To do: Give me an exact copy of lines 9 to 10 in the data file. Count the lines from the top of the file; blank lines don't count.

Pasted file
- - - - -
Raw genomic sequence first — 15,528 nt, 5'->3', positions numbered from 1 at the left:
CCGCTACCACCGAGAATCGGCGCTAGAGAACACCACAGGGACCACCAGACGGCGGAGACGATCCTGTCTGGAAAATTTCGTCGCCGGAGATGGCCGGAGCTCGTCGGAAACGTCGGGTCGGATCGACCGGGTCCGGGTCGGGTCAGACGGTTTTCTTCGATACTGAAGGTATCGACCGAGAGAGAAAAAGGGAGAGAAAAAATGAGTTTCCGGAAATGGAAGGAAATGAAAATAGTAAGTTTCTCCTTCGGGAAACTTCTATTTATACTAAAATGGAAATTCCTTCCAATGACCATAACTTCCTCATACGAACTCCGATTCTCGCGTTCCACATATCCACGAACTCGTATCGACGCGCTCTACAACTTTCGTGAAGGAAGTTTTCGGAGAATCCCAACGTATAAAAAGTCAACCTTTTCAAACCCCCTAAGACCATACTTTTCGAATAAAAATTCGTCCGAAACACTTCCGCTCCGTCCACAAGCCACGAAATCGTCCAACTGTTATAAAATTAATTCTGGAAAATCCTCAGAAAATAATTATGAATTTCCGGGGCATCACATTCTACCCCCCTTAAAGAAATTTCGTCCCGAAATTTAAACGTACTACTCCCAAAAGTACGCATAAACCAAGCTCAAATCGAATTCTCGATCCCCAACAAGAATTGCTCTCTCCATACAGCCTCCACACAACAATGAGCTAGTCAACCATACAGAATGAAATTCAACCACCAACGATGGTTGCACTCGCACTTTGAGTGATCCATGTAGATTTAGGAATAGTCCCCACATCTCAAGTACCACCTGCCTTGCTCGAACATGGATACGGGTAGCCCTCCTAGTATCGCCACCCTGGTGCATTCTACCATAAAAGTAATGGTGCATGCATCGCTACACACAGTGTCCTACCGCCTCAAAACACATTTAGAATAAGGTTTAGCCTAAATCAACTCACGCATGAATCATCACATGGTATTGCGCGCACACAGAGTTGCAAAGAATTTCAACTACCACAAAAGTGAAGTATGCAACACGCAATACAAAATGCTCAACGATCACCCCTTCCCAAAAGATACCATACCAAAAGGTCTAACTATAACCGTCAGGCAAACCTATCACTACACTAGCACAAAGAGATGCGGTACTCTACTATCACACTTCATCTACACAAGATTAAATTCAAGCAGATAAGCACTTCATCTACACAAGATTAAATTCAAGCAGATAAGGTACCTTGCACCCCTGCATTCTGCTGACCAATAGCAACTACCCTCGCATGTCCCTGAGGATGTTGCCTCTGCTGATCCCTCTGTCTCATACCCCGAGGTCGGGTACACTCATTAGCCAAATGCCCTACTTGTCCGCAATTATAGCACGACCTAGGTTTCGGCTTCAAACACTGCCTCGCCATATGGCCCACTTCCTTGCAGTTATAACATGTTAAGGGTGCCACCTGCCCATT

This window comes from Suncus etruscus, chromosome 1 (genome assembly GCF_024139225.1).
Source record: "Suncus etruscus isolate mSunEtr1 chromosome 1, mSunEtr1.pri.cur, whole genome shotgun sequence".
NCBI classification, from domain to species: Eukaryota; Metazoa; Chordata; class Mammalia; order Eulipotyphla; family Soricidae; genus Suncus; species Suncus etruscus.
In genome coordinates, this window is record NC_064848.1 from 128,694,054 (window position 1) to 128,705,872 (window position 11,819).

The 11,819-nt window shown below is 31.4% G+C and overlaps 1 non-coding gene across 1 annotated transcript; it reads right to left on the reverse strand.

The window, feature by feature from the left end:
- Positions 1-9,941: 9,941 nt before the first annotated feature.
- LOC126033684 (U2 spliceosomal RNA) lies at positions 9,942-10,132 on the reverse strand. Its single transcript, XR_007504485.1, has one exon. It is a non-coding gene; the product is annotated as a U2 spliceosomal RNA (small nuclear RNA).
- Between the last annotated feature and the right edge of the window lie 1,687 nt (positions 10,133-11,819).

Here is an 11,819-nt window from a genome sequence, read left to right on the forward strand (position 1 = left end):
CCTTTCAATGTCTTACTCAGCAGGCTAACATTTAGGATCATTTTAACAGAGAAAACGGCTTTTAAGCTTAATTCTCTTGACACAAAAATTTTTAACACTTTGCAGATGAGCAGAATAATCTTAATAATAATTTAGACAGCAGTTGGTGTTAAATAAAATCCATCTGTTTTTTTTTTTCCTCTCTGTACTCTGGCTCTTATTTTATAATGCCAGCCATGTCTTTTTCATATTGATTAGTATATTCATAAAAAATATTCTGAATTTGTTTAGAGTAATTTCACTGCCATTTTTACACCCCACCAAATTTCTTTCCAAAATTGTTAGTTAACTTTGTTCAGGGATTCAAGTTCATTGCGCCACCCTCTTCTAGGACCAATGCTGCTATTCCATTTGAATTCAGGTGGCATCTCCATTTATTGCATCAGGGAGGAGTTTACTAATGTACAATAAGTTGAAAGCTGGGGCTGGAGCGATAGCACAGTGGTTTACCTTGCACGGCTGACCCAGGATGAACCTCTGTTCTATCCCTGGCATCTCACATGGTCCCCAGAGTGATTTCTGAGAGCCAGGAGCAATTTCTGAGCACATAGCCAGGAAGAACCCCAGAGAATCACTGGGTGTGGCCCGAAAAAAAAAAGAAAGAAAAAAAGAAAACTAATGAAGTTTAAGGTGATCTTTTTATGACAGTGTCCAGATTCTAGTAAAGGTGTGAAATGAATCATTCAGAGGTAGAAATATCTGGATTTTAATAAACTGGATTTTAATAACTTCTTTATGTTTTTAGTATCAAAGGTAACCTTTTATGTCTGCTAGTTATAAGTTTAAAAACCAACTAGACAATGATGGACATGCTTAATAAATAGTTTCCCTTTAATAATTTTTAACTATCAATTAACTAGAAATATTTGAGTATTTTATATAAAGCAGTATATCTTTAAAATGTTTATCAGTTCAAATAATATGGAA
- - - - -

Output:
- Positions 1-9,941: 9,941 nt before the first annotated feature.
- LOC126033684 (U2 spliceosomal RNA) lies at positions 9,942-10,132 on the reverse strand. Its single transcript, XR_007504485.1, has one exon. It is a non-coding gene; the product is annotated as a U2 spliceosomal RNA (small nuclear RNA).